Trans Mountain CEO says pipe construction could restart in 2019 on NEB timeline

Timeline unveiled by the federal pipeline regulator on Wednesday is ‘reasonable and fair.’

The president and CEO of Trans Mountain Corp. says its sidelined pipeline project could be back on track by next year under a new National Energy Board hearing schedule, setting it up for a possible 2022 opening date.

The timeline unveiled by the federal pipeline regulator on Wednesday is “reasonable and fair,” said Ian Anderson, the former CEO of Kinder Morgan Canada who became head of the resulting Crown corporation when Ottawa closed its $4.5-billion purchase of the pipeline and its expansion project in early September.

He told reporters in Calgary it’s possible construction that was halted when the Federal Court of Appeal overturned the expansion project’s NEB approval in late August could be restarted in 2019.

“Sure, it’s possible,” he said. “If things go according to the timeline that’s been now started with the NEB and they have a recommendation by the middle of February and the government takes a few months for additional consultation, an order-in-council could be as early as next summer.”

READ MORE: NEB wants to hear your thoughts on Trans Mountain pipeline

He added construction is expected to take about 30 months, depending upon seasonal adjustments, which would mean the pipeline could be operational in 2022, about two years later than the most recent predicted in-service date.

The federal government approved the Trans Mountain expansion project in November 2016, following a recommendation by the NEB.

But the court cited insufficient consultation with Indigenous communities and a failure to assess the environmental impact of additional oil-tanker traffic in overturning that ruling.

Last week, the federal government ordered the NEB to go back and conduct a review of tanker traffic, paying special attention to the affect on killer whales, and issue its report no later than Feb. 22.

Environmentalists were quick to criticize the NEB’s schedule, which calls for public comments by next Wednesday on draft factors for the environmental assessment, the draft list of issues to be considered in the hearing and on the design of the hearing process itself.

Indigenous groups who are affected by the marine shipping issues but weren’t allowed to engage in the previous NEB process because of scope limits might have a difficult time preparing submissions in time, said Keith Stewart, senior energy strategist with Greenpeace Canada.

“Indigenous consultations are inextricably intertwined with review of marine impacts — orcas have important cultural significance — so charging ahead on this before sorting out the Indigenous consultation piece seems like a mistake,” he added.

Furthermore, the process is tainted by the fact that the government insists the project it now owns will be built no matter what, Stewart said.

The expansion will include a new pipeline running roughly parallel to the existing, 1,150-kilometre line that carries refined and unrefined oil products from the Edmonton area to Burnaby, B.C.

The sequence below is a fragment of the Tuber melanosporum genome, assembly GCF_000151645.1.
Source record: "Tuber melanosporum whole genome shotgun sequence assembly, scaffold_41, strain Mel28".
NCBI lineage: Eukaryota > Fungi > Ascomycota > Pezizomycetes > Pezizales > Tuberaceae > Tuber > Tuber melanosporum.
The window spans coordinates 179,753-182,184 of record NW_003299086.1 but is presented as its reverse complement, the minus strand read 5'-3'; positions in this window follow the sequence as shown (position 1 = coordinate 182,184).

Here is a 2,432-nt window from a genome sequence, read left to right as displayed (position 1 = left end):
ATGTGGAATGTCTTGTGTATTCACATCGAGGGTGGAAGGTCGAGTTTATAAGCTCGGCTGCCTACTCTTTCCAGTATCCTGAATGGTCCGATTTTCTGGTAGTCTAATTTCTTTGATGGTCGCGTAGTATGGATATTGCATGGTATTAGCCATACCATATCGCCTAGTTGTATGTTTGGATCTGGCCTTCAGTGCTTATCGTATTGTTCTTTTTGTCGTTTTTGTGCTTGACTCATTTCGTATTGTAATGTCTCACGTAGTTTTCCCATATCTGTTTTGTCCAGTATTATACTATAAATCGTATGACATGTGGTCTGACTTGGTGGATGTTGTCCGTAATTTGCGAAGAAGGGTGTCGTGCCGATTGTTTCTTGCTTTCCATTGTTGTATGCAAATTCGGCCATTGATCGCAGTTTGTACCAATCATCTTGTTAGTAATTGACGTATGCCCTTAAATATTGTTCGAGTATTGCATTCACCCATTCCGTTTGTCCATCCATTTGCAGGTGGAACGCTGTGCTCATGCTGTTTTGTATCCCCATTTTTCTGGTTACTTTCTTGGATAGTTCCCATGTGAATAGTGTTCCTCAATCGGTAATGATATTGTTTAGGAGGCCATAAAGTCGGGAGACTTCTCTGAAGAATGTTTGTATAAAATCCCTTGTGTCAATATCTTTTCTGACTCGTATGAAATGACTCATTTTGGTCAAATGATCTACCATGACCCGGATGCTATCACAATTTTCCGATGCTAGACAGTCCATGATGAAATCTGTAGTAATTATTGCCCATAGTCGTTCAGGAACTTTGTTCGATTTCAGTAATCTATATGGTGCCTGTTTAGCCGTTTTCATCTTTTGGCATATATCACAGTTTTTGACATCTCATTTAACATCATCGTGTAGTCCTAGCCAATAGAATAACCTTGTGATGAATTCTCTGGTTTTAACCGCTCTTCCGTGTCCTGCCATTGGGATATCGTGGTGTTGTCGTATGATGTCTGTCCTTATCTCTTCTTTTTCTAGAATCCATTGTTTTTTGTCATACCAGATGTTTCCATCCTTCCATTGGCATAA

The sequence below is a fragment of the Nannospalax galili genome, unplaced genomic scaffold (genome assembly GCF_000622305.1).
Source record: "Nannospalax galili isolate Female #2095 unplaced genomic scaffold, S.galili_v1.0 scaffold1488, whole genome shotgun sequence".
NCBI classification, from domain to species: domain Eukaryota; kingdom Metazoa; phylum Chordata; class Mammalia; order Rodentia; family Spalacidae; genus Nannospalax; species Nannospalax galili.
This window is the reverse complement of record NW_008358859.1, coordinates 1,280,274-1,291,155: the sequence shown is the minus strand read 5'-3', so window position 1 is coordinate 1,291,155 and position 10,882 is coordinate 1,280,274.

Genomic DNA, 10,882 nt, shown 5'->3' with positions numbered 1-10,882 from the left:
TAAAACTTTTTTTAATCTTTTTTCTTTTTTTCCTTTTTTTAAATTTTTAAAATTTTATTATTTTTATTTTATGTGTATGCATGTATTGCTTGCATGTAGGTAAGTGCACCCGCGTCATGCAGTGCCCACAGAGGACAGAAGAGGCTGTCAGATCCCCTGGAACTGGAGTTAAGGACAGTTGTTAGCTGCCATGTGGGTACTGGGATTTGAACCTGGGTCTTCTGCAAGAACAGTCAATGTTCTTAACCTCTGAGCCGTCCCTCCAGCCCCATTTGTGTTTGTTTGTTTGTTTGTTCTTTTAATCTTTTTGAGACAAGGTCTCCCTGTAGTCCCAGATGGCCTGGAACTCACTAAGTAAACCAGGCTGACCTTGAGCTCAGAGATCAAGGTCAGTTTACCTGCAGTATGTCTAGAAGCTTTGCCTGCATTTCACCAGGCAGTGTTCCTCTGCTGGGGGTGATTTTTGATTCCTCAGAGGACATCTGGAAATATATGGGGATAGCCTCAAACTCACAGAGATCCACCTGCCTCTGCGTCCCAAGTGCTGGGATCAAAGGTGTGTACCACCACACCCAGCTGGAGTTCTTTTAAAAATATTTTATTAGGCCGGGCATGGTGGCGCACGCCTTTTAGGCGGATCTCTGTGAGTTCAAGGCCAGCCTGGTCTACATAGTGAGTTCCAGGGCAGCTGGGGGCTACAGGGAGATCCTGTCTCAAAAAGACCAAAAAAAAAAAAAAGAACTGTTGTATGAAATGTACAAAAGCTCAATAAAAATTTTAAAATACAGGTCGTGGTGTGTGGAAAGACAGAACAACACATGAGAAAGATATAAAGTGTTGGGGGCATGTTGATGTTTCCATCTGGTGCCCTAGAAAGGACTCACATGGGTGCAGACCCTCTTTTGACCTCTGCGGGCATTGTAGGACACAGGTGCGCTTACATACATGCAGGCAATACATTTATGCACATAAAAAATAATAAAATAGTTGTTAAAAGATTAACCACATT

It will nearly triple the capacity to 890,000 barrels a day.

The NEB named Lyne Mercier, Alison Scott and Murray Lytle to the panel that will conduct its reconsideration of the project.

Dan Healing, The Canadian Press

Like us on Facebook and follow us on Twitter.

Just Posted

Local archers off to international competition in Nashville

Deacon Barclay, Katlyne Glasier and Taylor Knudtson landed in the top 24 of NASP Canadian archers recently

County of Paintearth adopts employee discipline policy

The new policy outlines a standard procedure for administration to follow

AMBER ALERT: Alert cancelled after child located safe and unharmed

Alert cancelled after child located safe and unharmed

Camp Teckla develops skills for kids and youth

Stettler’s popular basketball camp ready to hit the court

Annual Castor competition draws shooters from around the province

The 32nd Castor Trap Club Trophy Shoot ran June 14th to 16th

VIDEO: ‘Avengers: Endgame’ to be re-released with new footage

‘Avatar’ holds global box office record at $2.788 billion, while ‘Endgame’ stands at $2.743 billion…

Wetaskiwin RCMP look for wanted man after liquor store robbed

Wetaskiwin RCMP investigate armed robbery

More than 700 wildlfire evacuees in Alberta can soon return to Metis community

Evacuees from the Paddle Prairie Metis Settlement can safely return starting on Thursday

B.C. files second legal challenge against Alberta over turn-off-taps law

B.C. government filed a second lawsuit against Alberta on June 14

Tax credits, penalizing big polluters, key to Conservative climate plan

Canada’s commitment is to cut emissions to 70 per cent of what they were in 2005 before 2030

VIDEO: Acknowledging skeptics, finance minister vows to build Trans Mountain project

Bill Morneau said he recognizes ‘huge amount of anxiety’ in Calgary over future of oil and gas sector

Shovels could be in the ground on Trans Mountain by September, CEO says

Ian Anderson points to weeks likely required for NEB to reinstate 2016 regulatory record

Calgary man facing charges after B.C. police service dog aids in arrest

Heavy police presence results in PSD Jagger finding suspect

RCMP allows officers to grow beards

Members can now wear beards and goatees, as long as they’re neatly groomed

Most Read